A Capital Comment
I'm nowhere near being an expert in capital markets, but a posting in The Aseanist
caught my eye.
He quotes Robert E. Anderson
, an ex-World Bank economist, who points out that how corporations are owned
in the developing world is more important than how they are governed
.In Indonesia, Thailand and Malaysia ... by and large, a few large shareholders control most of the stock, and whatever was sold to the public (I suspect in the I.P.O. boom of the early 1990s) was to raise a lot of cash for the company and its owner without giving anything much to the public.
The vast majority of Southeast Asian "public" companies are actually privately held. Either they're owned by governments or by well-connected individuals and families (many of whom, by the way, have close relations with government). So naturally, they're run by the same people who "own" them: bureaucrats or family heirs. And those that are run by managers aren't really run professionally, because regardless of those executives' experience or (often Western M.B.A.) educations, they exercise their discretion or expertise at the mercy of the large shareholders (who) have effective veto power over their day-to-day decisions. They're the professional face of what is essentially mom-and-pop (or matriarch-and-patriarch) operations.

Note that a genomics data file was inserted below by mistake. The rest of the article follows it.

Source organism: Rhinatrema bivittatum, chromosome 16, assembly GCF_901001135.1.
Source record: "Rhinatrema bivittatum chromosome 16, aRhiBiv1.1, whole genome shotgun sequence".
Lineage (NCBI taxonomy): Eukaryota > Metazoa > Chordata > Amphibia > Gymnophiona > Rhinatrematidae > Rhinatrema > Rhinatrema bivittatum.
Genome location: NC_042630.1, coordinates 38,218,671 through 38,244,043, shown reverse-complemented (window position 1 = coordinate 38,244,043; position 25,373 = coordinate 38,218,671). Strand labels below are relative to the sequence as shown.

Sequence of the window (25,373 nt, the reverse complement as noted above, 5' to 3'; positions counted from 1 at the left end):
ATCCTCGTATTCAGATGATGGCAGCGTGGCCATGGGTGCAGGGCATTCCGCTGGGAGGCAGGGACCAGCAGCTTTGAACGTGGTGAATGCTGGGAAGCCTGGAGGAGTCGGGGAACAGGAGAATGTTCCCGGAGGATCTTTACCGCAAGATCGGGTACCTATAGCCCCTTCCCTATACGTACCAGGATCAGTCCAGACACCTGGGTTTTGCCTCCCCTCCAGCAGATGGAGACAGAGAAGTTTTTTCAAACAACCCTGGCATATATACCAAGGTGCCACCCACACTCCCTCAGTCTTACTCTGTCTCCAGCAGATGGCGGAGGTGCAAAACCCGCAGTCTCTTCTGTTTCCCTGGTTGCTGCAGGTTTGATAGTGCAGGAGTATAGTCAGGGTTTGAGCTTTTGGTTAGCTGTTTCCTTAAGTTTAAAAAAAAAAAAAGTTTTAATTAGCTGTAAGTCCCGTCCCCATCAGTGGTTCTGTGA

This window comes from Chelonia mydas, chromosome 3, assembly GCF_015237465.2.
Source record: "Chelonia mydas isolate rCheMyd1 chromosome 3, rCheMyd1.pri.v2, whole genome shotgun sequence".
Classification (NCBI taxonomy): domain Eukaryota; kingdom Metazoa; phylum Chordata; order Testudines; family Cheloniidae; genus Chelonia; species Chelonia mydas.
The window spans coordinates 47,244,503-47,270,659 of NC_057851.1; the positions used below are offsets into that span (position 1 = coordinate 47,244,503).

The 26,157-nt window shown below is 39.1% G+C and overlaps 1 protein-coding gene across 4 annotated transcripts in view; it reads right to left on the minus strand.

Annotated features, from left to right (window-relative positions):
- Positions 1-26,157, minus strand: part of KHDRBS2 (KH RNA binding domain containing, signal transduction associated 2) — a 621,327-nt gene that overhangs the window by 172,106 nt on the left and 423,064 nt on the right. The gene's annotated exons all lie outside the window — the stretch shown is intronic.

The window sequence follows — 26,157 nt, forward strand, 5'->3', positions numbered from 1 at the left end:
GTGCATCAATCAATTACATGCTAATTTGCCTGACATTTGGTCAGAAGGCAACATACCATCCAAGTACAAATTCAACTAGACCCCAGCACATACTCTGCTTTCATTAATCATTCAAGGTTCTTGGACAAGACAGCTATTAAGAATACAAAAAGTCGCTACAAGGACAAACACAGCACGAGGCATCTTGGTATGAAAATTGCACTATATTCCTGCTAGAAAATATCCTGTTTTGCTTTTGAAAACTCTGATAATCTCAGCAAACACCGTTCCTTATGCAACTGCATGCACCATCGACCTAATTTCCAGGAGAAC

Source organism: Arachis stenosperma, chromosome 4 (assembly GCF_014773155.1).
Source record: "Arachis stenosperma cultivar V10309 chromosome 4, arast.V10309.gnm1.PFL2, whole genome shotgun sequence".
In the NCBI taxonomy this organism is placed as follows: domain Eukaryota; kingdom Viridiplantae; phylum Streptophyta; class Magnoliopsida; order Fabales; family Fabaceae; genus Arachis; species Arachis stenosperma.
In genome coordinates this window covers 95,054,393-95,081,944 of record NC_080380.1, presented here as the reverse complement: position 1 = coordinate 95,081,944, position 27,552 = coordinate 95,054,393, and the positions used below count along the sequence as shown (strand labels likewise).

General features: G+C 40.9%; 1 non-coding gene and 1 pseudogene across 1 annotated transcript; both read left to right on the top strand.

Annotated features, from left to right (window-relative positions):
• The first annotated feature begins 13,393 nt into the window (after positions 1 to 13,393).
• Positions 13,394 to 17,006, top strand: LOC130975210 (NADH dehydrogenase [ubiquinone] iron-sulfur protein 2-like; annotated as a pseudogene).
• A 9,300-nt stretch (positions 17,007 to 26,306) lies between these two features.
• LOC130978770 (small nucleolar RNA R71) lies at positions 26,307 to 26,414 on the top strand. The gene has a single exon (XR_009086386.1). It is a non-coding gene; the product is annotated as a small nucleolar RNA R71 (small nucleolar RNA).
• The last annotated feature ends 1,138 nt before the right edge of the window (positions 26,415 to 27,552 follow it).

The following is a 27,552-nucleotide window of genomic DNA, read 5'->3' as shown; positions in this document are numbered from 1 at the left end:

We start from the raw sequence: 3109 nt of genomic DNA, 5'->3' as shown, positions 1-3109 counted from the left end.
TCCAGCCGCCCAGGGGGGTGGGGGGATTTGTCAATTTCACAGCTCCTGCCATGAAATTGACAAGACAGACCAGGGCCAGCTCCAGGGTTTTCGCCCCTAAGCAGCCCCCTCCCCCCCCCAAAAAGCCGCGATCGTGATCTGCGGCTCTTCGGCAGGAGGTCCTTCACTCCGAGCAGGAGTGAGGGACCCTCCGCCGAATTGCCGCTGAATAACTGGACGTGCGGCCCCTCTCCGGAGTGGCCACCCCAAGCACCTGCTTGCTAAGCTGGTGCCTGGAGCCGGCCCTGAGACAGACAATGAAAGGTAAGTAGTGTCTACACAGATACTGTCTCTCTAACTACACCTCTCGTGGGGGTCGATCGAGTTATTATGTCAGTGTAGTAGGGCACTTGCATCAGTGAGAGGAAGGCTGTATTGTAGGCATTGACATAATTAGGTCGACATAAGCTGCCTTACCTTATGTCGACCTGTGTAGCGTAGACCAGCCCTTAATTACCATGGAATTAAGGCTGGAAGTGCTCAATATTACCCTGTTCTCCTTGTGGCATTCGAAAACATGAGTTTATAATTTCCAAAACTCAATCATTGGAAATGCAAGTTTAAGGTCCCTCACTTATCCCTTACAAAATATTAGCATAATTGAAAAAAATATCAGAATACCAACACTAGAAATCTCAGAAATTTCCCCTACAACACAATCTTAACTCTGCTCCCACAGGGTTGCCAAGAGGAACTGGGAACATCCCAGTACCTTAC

The Aseanist then argues that we need more entrepreneurs and innovators; we need more people to build businesses as this is better for the economy (so resources are allocated more wisely).
And, I would add, more widely.
A wiser and wider dispersal of wealth would do much to alleviate the economic distress which drives those without hope into the welcoming arms of the fascisti